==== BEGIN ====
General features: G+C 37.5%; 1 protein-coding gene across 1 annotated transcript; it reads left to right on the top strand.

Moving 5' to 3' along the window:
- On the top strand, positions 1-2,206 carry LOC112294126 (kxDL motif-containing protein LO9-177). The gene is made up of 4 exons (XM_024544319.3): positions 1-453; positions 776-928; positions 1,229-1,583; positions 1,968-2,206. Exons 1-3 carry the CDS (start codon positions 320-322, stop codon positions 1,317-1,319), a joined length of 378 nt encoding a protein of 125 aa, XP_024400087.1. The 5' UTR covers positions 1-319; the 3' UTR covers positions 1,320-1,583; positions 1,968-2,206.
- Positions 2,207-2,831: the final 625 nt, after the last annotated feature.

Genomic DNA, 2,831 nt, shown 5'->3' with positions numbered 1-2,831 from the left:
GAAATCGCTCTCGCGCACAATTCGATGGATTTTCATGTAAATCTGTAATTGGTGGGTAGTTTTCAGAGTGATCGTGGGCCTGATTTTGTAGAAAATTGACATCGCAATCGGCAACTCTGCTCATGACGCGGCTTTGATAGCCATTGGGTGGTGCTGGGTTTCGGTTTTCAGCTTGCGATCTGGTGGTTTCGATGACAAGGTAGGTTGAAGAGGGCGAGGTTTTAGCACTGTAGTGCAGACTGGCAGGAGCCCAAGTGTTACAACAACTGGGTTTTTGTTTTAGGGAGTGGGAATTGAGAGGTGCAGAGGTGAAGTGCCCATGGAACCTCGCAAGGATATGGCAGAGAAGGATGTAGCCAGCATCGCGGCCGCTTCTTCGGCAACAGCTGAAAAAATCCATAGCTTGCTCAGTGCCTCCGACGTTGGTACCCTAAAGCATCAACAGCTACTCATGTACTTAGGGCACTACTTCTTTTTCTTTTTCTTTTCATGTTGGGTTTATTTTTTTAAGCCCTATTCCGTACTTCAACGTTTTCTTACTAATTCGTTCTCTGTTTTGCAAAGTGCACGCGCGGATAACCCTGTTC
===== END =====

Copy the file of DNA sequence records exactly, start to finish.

General features: G+C 37.5%; 1 protein-coding gene across 1 annotated transcript; it reads left to right on the top strand.

Moving 5' to 3' along the window:
- On the top strand, positions 1-2,206 carry LOC112294126 (kxDL motif-containing protein LO9-177). The gene is made up of 4 exons (XM_024544319.3): positions 1-453; positions 776-928; positions 1,229-1,583; positions 1,968-2,206. Exons 1-3 carry the CDS (start codon positions 320-322, stop codon positions 1,317-1,319), a joined length of 378 nt encoding a protein of 125 aa, XP_024400087.1. The 5' UTR covers positions 1-319; the 3' UTR covers positions 1,320-1,583; positions 1,968-2,206.
- Positions 2,207-2,831: the final 625 nt, after the last annotated feature.

Genomic DNA, 2,831 nt, shown 5'->3' with positions numbered 1-2,831 from the left:
GAAATCGCTCTCGCGCACAATTCGATGGATTTTCATGTAAATCTGTAATTGGTGGGTAGTTTTCAGAGTGATCGTGGGCCTGATTTTGTAGAAAATTGACATCGCAATCGGCAACTCTGCTCATGACGCGGCTTTGATAGCCATTGGGTGGTGCTGGGTTTCGGTTTTCAGCTTGCGATCTGGTGGTTTCGATGACAAGGTAGGTTGAAGAGGGCGAGGTTTTAGCACTGTAGTGCAGACTGGCAGGAGCCCAAGTGTTACAACAACTGGGTTTTTGTTTTAGGGAGTGGGAATTGAGAGGTGCAGAGGTGAAGTGCCCATGGAACCTCGCAAGGATATGGCAGAGAAGGATGTAGCCAGCATCGCGGCCGCTTCTTCGGCAACAGCTGAAAAAATCCATAGCTTGCTCAGTGCCTCCGACGTTGGTACCCTAAAGCATCAACAGCTACTCATGTACTTAGGGCACTACTTCTTTTTCTTTTTCTTTTCATGTTGGGTTTATTTTTTTAAGCCCTATTCCGTACTTCAACGTTTTCTTACTAATTCGTTCTCTGTTTTGCAAAGTGCACGCGCGGATAACCCTGTTC